Northern Ireland’s political leaders have vowed to strive for a deal to restore powersharing as a fresh talks process began at Stormont.
The leaders of the five main parties acknowledged mounting public impatience and anger at a stalemate that has left the region without a functioning devolved government for over two years.
They held a short round-table meeting at Stormont House on Tuesday afternoon for the first exchanges of a new talks process initiated by the UK and Irish governments.
During the meeting, Northern Ireland Secretary Karen Bradley and Irish Foreign Affairs Minister Simon Coveney outlined the format for the latest bid to resolve the impasse.
The process will involve agenda-setting and stock-taking meetings between the five leaders and two governments at least once a week, with five working groups set up to focus on the detail of key disputes at the heart of the deadlock.
The tone of Tuesday’s preliminary meeting was understood to be more harmonious than the last gathering of the party leaders in the winter.
Afterwards, DUP leader Arlene Foster said she would enter the talks with a “good heart” and with determination to find a solution.
“We want devolution to work because we are a devolutionist party,” she said.
“From our part I was very clear with all the other parties that we will not be found wanting in getting a deal to get Stormont up and running again.
“We are entering this talks process to find a way forward. It has to, of course, be a balanced way forward and one that everyone in Northern Ireland is comfortable with, whether they are unionist, nationalist or indeed other – and I think that’s very important.
“We are not looking at the prospect of failure – we want this to work.”
The last DUP/Sinn Fein-led powersharing coalition imploded in January 2017 when the late Martin McGuinness quit as Sinn Fein deputy first minister amid a row about a botched green energy scheme.
The fallout over the Renewable Heat Incentive (RHI) was soon overtaken by disputes over the Irish language, the region’s ban on same-sex marriage and the toxic legacy of the Troubles.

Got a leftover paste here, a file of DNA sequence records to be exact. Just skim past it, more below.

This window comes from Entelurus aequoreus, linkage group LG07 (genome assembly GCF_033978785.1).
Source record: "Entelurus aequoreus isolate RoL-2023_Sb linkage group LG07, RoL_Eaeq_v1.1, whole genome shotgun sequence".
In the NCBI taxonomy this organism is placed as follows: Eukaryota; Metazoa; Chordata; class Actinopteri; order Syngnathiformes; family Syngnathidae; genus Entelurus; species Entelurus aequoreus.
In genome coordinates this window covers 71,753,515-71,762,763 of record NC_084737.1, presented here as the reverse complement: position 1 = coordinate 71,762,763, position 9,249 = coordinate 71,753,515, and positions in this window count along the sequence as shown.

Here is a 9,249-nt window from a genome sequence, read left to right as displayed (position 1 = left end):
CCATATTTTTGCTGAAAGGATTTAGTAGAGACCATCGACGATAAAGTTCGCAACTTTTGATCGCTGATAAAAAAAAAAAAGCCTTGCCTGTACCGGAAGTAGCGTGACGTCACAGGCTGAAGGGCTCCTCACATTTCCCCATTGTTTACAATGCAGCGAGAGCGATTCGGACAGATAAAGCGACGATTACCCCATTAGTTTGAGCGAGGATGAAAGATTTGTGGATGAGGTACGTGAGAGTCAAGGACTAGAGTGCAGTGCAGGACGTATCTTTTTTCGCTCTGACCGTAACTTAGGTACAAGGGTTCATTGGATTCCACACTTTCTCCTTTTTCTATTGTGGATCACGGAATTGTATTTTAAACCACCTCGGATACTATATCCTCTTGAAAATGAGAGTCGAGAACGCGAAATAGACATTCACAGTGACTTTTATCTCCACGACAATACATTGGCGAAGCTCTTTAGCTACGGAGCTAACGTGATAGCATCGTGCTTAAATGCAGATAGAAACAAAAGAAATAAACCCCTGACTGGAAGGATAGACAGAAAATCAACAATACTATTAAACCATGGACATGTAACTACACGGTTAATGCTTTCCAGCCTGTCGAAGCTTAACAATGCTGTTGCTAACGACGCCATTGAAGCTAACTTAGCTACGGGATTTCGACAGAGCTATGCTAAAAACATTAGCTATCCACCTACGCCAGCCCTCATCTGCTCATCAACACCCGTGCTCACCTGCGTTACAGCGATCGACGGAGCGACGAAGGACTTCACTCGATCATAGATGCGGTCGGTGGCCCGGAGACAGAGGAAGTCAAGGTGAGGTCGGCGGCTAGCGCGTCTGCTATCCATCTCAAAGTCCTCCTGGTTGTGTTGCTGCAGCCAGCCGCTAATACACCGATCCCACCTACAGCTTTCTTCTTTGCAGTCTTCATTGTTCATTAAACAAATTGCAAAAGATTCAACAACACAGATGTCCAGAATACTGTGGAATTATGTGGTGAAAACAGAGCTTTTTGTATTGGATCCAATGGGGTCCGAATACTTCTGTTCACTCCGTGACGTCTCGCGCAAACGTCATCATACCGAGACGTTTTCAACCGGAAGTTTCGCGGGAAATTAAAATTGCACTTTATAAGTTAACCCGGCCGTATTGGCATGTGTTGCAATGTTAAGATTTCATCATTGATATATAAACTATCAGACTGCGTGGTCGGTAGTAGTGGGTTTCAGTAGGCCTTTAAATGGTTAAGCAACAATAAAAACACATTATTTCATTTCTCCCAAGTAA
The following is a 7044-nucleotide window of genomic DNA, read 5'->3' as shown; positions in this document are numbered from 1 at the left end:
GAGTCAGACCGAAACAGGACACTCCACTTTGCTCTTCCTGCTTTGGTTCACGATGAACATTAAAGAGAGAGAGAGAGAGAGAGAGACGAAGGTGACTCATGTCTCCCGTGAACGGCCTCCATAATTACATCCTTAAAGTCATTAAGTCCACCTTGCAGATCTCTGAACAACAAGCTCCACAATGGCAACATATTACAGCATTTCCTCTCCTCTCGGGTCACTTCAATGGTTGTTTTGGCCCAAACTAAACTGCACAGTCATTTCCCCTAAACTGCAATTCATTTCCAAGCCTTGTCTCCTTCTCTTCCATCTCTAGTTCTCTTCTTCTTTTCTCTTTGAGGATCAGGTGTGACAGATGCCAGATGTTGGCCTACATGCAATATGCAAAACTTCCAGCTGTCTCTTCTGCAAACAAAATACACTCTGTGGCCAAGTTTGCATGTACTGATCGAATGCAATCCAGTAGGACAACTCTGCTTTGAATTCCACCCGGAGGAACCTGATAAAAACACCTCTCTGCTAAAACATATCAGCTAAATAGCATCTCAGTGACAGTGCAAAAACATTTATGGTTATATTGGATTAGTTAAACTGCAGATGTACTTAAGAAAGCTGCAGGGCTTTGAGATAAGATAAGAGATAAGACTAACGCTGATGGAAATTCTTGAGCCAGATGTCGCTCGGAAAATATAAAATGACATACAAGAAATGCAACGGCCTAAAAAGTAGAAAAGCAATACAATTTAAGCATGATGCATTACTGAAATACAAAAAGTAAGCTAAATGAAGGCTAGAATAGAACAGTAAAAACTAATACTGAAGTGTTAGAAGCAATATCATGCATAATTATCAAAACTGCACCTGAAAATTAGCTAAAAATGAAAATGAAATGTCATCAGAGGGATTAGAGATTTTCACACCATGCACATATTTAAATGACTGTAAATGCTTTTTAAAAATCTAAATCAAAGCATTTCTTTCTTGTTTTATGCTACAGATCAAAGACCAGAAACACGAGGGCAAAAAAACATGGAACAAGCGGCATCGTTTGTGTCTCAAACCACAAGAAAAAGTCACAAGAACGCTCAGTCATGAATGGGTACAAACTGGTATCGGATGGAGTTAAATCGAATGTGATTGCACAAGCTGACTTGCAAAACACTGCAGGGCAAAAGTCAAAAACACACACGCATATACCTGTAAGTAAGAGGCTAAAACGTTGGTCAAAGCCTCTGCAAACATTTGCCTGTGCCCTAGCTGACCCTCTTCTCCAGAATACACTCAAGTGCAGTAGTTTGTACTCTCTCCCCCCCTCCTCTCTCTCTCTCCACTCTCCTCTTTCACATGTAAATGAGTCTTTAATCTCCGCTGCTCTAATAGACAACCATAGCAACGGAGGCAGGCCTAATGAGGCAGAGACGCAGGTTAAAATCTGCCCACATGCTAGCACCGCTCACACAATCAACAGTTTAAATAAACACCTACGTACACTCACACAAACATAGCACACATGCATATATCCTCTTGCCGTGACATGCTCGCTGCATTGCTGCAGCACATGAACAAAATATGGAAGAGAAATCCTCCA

Six previous talks initiatives to restore devolution have failed to find consensus.
Sinn Fein president Mary Lou McDonald said her party was ready to “do the business”.
“The current stalemate is not acceptable and not sustainable, there are outstanding issues that need to be resolved, and we believe they can be resolved,” she said.
“If everybody is prepared to show leadership, if everybody is prepared to respect the clear public desire for equality and people’s rights to be recognised and delivered on, we can find our way back to powersharing.”
After the meeting, Mrs Bradley said: “None of us should be under any illusions about this.
“There are some very significant challenges and this is not going to be easy, and therefore I’d ask that we all give the parties time and space to allow them to address these difficult issues and to come to the right conclusion for the people of Northern Ireland, which is the restoration of devolution.”
She said she would not be making any further public comment on the talks during the process.
Mr Coveney described the first meeting as constructive and positive.
“All of the parties and their political leaders were very constructive for the initial meeting today, but clearly we’ve a lot of work to do,” he said.
“Everybody recognises that there is work to do to accommodate each other but certainly I think today was as constructive and positive a start as we could have hoped for.”
Doubts have been raised whether parties will be prepared to compromise during the European election campaign.
Mr Coveney insisted progress could be made ahead of the election, although he acknowledged a final resolution may not emerge until after the poll.
Efforts to resurrect the devolved institutions have been injected with fresh urgency following the dissident republican murder of journalist Lyra McKee in Londonderry last month.
Politicians are facing mounting public pressure to find consensus amid concerns that violent extremists are exploiting the power vacuum.
Last week’s local council elections recorded a surge in support for middle ground parties such as Alliance, with many interpreting the result as a sign of growing disaffection at the polarised Stormont stand-off.
While the DUP and Sinn Fein failed to make the gains at council level that some predicted, they remain the region’s two pre-eminent political forces and the fate of the Stormont talks is still in their hands.
The last talks process broke down in acrimony last February with claim and counter-claim on what had been agreed.
Sinn Fein said DUP leader Arlene Foster had agreed a draft deal to re-enter devolved government that included concessions on the Irish language – a claim Mrs Foster denied.
Many of the disputes are linked to a controversial voting mechanism that enables blocs of unionists and nationalists to veto measures which command overall majority support in the Assembly.
A number of the smaller parties are calling for changes to the contentious petition of concern, believing its reform could unlock several logjams at the heart of Stormont’s impasse.
With the UK Government reluctant to reintroduce direct rule from Westminster, Northern Ireland has operated in a political limbo for the last two years, with senior civil servants being left to run public services.
The civil servants are seriously hamstrung, unable to make key policy decisions in the absence of elected ministers.
As a consequence, numerous governmental decisions are in abeyance, with many major policy initiatives in cold storage.